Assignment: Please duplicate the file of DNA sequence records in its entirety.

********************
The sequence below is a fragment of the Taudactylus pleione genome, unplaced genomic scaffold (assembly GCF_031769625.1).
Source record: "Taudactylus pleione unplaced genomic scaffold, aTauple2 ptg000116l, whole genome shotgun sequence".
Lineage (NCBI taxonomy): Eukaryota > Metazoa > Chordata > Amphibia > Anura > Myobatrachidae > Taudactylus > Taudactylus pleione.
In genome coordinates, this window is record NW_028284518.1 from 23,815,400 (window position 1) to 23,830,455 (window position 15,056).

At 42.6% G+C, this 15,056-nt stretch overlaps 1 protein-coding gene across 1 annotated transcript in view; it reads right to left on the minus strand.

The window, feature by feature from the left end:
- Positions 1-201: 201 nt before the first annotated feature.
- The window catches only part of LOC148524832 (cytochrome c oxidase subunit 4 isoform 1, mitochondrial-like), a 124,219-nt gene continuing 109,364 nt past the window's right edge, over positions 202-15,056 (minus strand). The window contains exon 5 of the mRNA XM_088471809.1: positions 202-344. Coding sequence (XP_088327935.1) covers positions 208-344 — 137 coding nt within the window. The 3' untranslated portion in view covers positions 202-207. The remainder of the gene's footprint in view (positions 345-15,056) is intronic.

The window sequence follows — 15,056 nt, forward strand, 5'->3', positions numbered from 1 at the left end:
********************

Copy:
The sequence below is a fragment of the Taudactylus pleione genome, unplaced genomic scaffold (assembly GCF_031769625.1).
Source record: "Taudactylus pleione unplaced genomic scaffold, aTauple2 ptg000116l, whole genome shotgun sequence".
Lineage (NCBI taxonomy): Eukaryota > Metazoa > Chordata > Amphibia > Anura > Myobatrachidae > Taudactylus > Taudactylus pleione.
In genome coordinates, this window is record NW_028284518.1 from 23,815,400 (window position 1) to 23,830,455 (window position 15,056).

At 42.6% G+C, this 15,056-nt stretch overlaps 1 protein-coding gene across 1 annotated transcript in view; it reads right to left on the minus strand.

The window, feature by feature from the left end:
- Positions 1-201: 201 nt before the first annotated feature.
- The window catches only part of LOC148524832 (cytochrome c oxidase subunit 4 isoform 1, mitochondrial-like), a 124,219-nt gene continuing 109,364 nt past the window's right edge, over positions 202-15,056 (minus strand). The window contains exon 5 of the mRNA XM_088471809.1: positions 202-344. Coding sequence (XP_088327935.1) covers positions 208-344 — 137 coding nt within the window. The 3' untranslated portion in view covers positions 202-207. The remainder of the gene's footprint in view (positions 345-15,056) is intronic.

The window sequence follows — 15,056 nt, forward strand, 5'->3', positions numbered from 1 at the left end: